“A lot of girls get (urinary tract infections) out here since there are so few places to relieve yourself,” Anderson said. “There is also a shortage of showers. There are places that offer showers and a portable shower truck that comes by, but those have limited access and hygiene is a daily need not just a weekly need. We need places to do laundry and we need more trash pick-up because the garbage cans spill over.”

Downtown Portland Clean and Safe and Central City Concern collect trash every day but can barely keep up with the need, Burke said.

A BEHAVIORAL HEALTH CRISIS

Tucked under the awning of a vacant storefront on the corner of Northwest Third Avenue and Couch Street, Ryan Berrand sat in the shade on a recent Monday as the afternoon sun warmed the neighborhood. When asked how he decided on Old Town to call home, the 37-year-old said “well, really, the neighborhood just chose me.”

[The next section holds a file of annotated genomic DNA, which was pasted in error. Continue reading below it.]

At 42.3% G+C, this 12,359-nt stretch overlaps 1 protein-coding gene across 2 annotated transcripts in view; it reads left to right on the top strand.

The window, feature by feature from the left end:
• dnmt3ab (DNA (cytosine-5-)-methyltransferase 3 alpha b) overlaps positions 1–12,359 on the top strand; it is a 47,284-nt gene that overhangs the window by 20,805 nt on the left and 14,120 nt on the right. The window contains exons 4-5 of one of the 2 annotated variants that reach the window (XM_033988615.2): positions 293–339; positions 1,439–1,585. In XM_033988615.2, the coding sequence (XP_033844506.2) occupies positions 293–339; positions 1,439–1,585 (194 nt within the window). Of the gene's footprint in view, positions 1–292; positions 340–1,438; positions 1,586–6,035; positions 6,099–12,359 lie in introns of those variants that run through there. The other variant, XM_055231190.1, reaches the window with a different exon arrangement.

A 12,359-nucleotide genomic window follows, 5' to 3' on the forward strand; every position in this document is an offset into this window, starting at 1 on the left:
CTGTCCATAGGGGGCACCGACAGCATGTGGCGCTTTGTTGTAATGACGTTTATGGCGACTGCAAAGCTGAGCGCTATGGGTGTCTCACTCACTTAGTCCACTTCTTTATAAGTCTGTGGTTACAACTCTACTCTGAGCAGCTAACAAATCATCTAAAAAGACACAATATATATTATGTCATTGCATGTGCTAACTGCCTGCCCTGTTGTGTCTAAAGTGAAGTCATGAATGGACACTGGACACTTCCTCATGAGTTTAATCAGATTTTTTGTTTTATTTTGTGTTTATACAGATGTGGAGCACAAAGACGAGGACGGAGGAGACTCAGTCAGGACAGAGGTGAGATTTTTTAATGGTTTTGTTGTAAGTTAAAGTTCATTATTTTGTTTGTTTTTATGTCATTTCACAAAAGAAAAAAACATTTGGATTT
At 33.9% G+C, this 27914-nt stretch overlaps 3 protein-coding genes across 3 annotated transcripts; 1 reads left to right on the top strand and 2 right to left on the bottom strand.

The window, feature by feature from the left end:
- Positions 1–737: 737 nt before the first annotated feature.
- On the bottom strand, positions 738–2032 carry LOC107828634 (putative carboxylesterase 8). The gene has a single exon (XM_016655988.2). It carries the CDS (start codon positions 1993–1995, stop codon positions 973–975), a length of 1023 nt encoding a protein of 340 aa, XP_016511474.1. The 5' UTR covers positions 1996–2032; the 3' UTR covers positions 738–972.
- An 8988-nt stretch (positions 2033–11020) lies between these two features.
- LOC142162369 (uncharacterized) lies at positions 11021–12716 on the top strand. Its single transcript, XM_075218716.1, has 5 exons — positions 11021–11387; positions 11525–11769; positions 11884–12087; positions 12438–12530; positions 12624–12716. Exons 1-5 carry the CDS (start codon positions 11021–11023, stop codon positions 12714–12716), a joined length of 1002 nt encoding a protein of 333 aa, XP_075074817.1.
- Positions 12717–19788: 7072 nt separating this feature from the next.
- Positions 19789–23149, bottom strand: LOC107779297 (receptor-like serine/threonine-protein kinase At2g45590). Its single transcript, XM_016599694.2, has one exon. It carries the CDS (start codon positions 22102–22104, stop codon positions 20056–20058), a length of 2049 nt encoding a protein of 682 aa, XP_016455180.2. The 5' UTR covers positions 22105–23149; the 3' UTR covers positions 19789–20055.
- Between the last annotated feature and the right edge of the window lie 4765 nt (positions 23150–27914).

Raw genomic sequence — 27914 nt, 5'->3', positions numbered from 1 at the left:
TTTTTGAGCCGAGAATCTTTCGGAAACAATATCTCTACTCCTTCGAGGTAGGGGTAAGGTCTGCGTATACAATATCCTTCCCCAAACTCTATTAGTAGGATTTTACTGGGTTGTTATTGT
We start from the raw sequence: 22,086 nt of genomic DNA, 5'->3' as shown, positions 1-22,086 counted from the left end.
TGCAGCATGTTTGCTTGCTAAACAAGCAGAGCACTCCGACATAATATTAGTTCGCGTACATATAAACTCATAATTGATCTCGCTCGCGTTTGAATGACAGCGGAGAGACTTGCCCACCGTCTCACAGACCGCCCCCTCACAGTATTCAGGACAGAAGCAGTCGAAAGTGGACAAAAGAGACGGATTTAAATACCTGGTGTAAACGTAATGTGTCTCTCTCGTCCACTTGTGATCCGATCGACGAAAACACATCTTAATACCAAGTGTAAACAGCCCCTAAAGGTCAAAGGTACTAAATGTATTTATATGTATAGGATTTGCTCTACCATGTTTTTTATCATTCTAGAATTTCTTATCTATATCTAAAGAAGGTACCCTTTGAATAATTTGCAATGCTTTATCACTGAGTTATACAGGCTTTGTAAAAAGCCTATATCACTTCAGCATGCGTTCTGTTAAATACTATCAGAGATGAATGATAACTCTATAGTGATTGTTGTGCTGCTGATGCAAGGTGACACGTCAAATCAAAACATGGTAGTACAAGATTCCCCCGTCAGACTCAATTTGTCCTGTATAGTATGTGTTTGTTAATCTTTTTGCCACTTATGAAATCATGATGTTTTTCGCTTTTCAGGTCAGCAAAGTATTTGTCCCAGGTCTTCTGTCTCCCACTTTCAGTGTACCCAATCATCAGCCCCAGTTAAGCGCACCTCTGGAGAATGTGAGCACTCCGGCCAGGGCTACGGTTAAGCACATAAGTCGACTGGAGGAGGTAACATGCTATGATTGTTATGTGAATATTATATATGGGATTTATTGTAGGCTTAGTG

He sleeps across the street from a methadone clinic where he pops in each morning to get his dose of an opioid replacement therapy used to wean people from substance dependence. He then stops by his favorite coffee shop a couple blocks away where he tips $3 each day. He believes if he is kind to others, they will be kind to him.

Berrand camps in Old Town because he badly wants to get clean and housed. He needs to finish the methadone process and hopes to sign a lease on an apartment after that. He even stashed away his stimulus checks to save for a security deposit.

Homelessness in Old Town Portland

Brendan Flaeschel says he’s been living outside in Portland for ten years. He is from Midville, Texas. Here, Flaeschel waits in line for food at Union Gospel Mission in Old Town. April 27, 2021. Beth Nakamura/StaffThe Oregonian